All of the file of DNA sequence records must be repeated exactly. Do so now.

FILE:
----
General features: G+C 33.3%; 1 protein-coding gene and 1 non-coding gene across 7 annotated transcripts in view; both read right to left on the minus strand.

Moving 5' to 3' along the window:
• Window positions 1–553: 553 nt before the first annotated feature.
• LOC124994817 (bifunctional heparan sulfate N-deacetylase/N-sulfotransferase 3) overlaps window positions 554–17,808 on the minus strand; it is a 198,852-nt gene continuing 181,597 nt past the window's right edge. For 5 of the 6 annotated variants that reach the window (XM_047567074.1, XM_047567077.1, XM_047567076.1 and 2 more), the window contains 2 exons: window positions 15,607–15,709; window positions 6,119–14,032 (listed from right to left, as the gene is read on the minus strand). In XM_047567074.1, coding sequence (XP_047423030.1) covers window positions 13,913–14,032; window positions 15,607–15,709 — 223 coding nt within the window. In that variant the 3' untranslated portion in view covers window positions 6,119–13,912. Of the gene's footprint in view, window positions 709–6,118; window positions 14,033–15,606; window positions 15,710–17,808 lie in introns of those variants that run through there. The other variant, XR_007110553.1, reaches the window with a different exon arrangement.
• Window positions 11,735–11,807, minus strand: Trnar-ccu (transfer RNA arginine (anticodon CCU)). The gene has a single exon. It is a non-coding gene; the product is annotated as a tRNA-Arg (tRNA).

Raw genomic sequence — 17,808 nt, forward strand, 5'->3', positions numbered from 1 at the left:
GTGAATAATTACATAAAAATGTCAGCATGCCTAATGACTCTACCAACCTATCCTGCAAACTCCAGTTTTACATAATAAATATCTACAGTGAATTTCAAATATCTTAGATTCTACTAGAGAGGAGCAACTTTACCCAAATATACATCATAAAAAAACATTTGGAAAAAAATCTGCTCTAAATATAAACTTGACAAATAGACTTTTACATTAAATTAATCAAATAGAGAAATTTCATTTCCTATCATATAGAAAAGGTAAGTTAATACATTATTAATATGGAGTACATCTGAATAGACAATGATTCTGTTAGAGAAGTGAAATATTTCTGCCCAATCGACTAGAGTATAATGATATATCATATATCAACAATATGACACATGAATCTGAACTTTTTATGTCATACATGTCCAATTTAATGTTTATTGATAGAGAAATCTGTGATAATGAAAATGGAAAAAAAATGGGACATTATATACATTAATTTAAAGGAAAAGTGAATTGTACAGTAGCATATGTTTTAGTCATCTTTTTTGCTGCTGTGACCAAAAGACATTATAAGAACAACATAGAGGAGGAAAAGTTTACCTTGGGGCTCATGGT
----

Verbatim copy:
General features: G+C 33.3%; 1 protein-coding gene and 1 non-coding gene across 7 annotated transcripts in view; both read right to left on the minus strand.

Moving 5' to 3' along the window:
• Window positions 1–553: 553 nt before the first annotated feature.
• LOC124994817 (bifunctional heparan sulfate N-deacetylase/N-sulfotransferase 3) overlaps window positions 554–17,808 on the minus strand; it is a 198,852-nt gene continuing 181,597 nt past the window's right edge. For 5 of the 6 annotated variants that reach the window (XM_047567074.1, XM_047567077.1, XM_047567076.1 and 2 more), the window contains 2 exons: window positions 15,607–15,709; window positions 6,119–14,032 (listed from right to left, as the gene is read on the minus strand). In XM_047567074.1, coding sequence (XP_047423030.1) covers window positions 13,913–14,032; window positions 15,607–15,709 — 223 coding nt within the window. In that variant the 3' untranslated portion in view covers window positions 6,119–13,912. Of the gene's footprint in view, window positions 709–6,118; window positions 14,033–15,606; window positions 15,710–17,808 lie in introns of those variants that run through there. The other variant, XR_007110553.1, reaches the window with a different exon arrangement.
• Window positions 11,735–11,807, minus strand: Trnar-ccu (transfer RNA arginine (anticodon CCU)). The gene has a single exon. It is a non-coding gene; the product is annotated as a tRNA-Arg (tRNA).

Raw genomic sequence — 17,808 nt, forward strand, 5'->3', positions numbered from 1 at the left:
GTGAATAATTACATAAAAATGTCAGCATGCCTAATGACTCTACCAACCTATCCTGCAAACTCCAGTTTTACATAATAAATATCTACAGTGAATTTCAAATATCTTAGATTCTACTAGAGAGGAGCAACTTTACCCAAATATACATCATAAAAAAACATTTGGAAAAAAATCTGCTCTAAATATAAACTTGACAAATAGACTTTTACATTAAATTAATCAAATAGAGAAATTTCATTTCCTATCATATAGAAAAGGTAAGTTAATACATTATTAATATGGAGTACATCTGAATAGACAATGATTCTGTTAGAGAAGTGAAATATTTCTGCCCAATCGACTAGAGTATAATGATATATCATATATCAACAATATGACACATGAATCTGAACTTTTTATGTCATACATGTCCAATTTAATGTTTATTGATAGAGAAATCTGTGATAATGAAAATGGAAAAAAAATGGGACATTATATACATTAATTTAAAGGAAAAGTGAATTGTACAGTAGCATATGTTTTAGTCATCTTTTTTGCTGCTGTGACCAAAAGACATTATAAGAACAACATAGAGGAGGAAAAGTTTACCTTGGGGCTCATGGT